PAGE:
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Topics:  Monetary policy

Tags:  monetary policy, price stability, financial stability, securitisation, risk premia, asset backed securities

Spillovers from systemic bank defaults

Mark Mink, Jakob de Haan 24 May 2014

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Financial-crisis management and prevention policies often focus on mitigating spillovers from the default of systemically important banks. During the recent crisis, governments avoided large bank failures by insuring and purchasing intermediaries’ troubled assets, by providing them with capital injections, and even by outright nationalisations. After the crisis, financial regulators designed additional requirements for those institutions that the Financial Stability Board designated as globally systemically important banks (G-SIBs).

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Topics:  Financial markets

Tags:  financial stability, spillovers, regulation, banking, banks, systemic risk

The two faces of cross-border banking flows: An investigation into the links between global risk, arms-length funding, and internal capital markets

Dennis Reinhardt, Steven Riddiough 07 May 2014

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Following the collapse of Lehman Brothers in September 2008, global risk spiked and the world witnessed a collapse in cross-border funding between banks. On closer inspection, however, not all countries’ banking systems experienced a withdrawal of cross-border finance. In fact, a number actually enjoyed an inflow of funding from banks overseas (Figure 1).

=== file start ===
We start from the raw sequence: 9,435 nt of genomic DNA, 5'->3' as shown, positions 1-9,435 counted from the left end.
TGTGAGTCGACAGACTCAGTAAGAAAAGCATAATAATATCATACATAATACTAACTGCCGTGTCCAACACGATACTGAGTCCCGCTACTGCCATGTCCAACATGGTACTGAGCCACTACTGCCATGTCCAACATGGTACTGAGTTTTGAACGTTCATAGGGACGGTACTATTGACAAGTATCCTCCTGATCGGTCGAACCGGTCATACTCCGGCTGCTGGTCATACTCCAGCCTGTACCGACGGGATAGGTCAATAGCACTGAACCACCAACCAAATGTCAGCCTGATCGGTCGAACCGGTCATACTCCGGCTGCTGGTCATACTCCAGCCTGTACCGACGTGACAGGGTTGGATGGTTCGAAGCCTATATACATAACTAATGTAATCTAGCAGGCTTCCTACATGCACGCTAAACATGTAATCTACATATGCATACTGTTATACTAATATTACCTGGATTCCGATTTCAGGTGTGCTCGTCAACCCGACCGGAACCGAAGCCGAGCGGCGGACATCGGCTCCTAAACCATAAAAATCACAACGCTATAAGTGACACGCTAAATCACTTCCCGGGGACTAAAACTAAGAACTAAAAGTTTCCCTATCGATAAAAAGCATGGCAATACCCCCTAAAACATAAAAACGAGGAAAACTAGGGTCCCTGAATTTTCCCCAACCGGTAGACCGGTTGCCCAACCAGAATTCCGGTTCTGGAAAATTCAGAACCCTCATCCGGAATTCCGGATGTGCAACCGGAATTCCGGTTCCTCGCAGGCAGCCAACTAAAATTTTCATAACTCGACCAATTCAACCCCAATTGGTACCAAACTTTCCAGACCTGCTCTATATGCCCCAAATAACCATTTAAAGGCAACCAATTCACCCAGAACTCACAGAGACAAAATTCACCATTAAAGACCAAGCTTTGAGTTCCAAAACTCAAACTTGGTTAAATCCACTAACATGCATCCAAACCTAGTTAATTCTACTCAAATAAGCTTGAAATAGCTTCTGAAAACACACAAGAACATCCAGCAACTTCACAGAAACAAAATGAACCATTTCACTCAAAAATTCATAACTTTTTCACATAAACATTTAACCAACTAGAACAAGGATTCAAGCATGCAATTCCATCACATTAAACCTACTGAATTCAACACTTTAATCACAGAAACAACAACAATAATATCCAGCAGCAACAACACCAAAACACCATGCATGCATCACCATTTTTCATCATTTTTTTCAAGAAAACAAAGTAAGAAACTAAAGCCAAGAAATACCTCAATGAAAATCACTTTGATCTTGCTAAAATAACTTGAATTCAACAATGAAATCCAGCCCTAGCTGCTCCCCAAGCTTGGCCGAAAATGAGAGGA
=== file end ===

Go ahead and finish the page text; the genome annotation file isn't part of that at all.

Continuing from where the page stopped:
Figure 1 Cross-border bank-to-bank flows following the collapse of Lehman Brothers

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Topics:  Financial markets International finance

Tags:  financial stability, banking, Wholesale funding, interbank lending, Cross-border lending, cross-border banking

Exploring the transmission channels of contagious bank runs

Martin Brown, Stefan Trautmann, Razvan Vlahu 10 April 2014

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Financial contagion – the situation in which liquidity or insolvency risk is transmitted from one financial institution to another – is viewed by policymakers and academics as a key source of systemic risk in the banking sector. In particular, the events in the 2007–2009 Global Crisis have turned the attention of policymakers towards the potential contagion of liquidity withdrawals across banks and the resulting implications for financial stability.

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Topics:  Financial markets

Tags:  experimental economics, financial stability, financial crisis, global crisis, banking, contagion, banks, systemic risk, bank runs